The world needs HVACR professionals who can deliver excellent results and grow in their careers. New HVACR programs are making it easier for the HVACR industry to find and retain our next generation of professionals: by meeting the students where they are, and making the education and training process fit with each student’s lifestyle. As a result, we end up with HVACR workers who make a lucrative income, lead steady careers, and take pride in what they do.
There are doctors who work with systems made of flesh and bone, with blood and veins and nerves. And there are doctors who work with systems of metal and steel, with ducts and refrigerants and valves. Both are critical to the world in which we live. Both are viable careers. One is widely respected; the other, underappreciated yet just as in demand.
“I make high school guidance counselors cringe,” said Steve Gutsch, HVACR instructor at Chippewa Valley Technical College. “I look at the students and I say, No. 1, you don’t have to go to a four-year college, and No. 2, you don’t have to go to college right out of high school.”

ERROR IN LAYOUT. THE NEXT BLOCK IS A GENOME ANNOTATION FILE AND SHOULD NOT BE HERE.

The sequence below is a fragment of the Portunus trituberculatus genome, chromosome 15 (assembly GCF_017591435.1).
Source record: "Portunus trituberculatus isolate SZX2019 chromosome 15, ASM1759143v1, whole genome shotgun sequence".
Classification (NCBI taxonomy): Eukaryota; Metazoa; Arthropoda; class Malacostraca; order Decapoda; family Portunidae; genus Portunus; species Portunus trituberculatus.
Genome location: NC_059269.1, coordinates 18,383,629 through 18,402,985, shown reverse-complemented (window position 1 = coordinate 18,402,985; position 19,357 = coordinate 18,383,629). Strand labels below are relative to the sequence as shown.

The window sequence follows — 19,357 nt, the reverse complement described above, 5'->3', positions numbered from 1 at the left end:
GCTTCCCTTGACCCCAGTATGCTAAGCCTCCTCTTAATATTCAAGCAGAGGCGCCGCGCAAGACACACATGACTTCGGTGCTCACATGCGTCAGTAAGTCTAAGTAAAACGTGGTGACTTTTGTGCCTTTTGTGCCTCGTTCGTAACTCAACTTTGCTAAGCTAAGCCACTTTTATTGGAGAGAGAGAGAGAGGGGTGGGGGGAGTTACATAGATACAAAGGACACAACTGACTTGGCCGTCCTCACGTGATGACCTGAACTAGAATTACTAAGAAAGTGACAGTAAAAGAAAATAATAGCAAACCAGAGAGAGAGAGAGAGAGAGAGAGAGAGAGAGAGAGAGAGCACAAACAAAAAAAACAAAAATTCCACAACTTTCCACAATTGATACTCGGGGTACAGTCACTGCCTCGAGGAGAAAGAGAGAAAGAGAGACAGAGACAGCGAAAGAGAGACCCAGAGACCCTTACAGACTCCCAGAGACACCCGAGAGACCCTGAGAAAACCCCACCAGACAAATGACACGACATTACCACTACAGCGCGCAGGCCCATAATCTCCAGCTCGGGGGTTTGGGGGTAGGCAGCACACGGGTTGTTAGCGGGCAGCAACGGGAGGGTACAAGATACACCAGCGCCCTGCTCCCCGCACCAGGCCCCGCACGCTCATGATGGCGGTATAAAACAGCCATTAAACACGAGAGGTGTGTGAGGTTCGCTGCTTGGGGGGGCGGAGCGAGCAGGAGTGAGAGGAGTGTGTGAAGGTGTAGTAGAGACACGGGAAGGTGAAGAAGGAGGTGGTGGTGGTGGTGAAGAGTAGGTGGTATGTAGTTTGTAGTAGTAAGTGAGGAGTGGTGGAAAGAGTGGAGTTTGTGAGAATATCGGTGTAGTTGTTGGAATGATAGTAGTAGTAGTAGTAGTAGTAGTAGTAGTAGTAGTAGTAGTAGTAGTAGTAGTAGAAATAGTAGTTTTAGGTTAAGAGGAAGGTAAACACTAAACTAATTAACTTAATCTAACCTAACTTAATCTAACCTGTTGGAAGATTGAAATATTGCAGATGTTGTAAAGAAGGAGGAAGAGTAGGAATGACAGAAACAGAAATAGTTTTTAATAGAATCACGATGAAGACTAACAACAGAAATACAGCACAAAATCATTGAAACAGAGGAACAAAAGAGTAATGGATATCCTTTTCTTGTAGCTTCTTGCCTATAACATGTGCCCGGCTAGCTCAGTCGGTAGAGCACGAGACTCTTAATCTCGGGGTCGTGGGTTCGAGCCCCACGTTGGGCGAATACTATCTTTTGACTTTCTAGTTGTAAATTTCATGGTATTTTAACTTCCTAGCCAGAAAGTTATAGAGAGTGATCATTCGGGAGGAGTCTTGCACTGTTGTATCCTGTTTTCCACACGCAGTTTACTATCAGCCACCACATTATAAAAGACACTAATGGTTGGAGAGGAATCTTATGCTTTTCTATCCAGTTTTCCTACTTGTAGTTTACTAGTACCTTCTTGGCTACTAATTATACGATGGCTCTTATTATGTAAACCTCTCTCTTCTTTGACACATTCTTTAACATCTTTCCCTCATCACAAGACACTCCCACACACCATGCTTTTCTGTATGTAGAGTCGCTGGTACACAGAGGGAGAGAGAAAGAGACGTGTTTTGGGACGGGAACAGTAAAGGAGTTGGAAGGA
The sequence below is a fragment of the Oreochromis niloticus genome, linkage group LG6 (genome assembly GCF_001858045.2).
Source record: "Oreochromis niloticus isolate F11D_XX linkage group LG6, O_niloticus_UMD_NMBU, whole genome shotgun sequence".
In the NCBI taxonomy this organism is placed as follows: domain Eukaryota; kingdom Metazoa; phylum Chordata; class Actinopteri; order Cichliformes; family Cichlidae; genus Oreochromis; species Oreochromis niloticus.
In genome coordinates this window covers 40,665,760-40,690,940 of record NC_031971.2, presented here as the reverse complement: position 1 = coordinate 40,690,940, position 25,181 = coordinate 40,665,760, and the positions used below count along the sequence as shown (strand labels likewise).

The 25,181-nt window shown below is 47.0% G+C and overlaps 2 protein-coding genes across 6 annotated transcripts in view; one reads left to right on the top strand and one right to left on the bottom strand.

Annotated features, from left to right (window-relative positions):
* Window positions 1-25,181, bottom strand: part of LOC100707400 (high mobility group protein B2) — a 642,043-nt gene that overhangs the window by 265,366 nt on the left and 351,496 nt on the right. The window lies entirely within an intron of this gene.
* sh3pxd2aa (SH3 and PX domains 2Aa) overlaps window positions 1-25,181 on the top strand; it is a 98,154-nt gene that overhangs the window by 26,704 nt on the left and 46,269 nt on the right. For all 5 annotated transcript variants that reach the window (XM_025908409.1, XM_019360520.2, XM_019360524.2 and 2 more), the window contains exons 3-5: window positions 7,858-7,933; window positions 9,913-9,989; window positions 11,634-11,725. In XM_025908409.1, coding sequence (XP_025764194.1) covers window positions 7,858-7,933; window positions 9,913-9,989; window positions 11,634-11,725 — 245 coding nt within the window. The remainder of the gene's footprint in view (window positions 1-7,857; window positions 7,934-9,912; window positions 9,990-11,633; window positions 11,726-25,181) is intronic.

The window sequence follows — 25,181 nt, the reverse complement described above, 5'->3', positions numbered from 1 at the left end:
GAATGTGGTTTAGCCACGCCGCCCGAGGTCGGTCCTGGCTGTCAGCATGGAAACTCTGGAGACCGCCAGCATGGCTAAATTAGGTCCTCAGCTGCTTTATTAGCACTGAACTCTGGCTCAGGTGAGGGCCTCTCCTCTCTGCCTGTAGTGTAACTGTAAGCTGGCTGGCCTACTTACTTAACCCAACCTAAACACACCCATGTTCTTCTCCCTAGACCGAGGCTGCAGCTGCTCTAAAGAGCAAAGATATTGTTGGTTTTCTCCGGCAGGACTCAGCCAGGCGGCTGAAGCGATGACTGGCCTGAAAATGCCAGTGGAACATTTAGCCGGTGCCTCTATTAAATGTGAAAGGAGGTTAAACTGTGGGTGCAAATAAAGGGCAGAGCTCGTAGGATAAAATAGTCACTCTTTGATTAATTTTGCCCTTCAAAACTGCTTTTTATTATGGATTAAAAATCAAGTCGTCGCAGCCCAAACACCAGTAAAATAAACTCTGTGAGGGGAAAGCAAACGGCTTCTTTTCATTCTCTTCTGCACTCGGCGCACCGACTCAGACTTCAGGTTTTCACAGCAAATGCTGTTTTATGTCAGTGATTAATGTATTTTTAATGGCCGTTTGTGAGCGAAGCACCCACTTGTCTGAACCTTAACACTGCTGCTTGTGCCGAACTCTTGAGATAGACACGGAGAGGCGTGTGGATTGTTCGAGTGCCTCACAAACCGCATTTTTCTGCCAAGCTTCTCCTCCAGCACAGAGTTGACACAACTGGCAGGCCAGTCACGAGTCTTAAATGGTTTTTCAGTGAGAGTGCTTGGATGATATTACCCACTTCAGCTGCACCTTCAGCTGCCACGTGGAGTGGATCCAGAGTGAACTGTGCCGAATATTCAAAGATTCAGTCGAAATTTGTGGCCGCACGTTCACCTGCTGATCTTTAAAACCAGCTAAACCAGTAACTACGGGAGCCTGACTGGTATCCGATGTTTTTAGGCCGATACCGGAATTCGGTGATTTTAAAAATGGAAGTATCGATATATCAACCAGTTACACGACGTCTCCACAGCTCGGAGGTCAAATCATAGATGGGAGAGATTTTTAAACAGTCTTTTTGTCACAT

With the HVAC industry facing a serious shortage of talent that’s only expected to grow in the next couple years, some colleges and contractors have come up with innovative ways to help college and trade school be as accessible as possible to all who may wish to enter the field.
“If we can fill the funnel in high school, then it’s going to help them keep going to deliver more to the field,” said Dave Chatmon, district manager at Lennox.
TEACHING ON DEMAND
Chris Essar is an HVAC instructor at Blackhawk Technical College in Rock County, Wisconsin, where the college has just debuted a new program called “teaching on demand,” now in its second semester.
“Students actually do their homework online, and then they come in when they have the availability to do their lab work,” he explained.
Teaching on demand came about when the college president decided to focus on helping people work around their schedules to get them into classes. The first two HVAC classes — Air-conditioning Fundamentals and Electric Fundamentals — are co-work classes: Students have to sit in class a certain amount of time. From there on, it’s on demand. Students do their homework and watch prerecorded lectures online. Then, they can come in and do the labs.
“We have checkoffs in the labs, to make sure they got the skill they needed … they fill out the answers,” Essar said. “We read them. If you got it, move on; if you don’t, why don’t you go back and try to figure this out again.”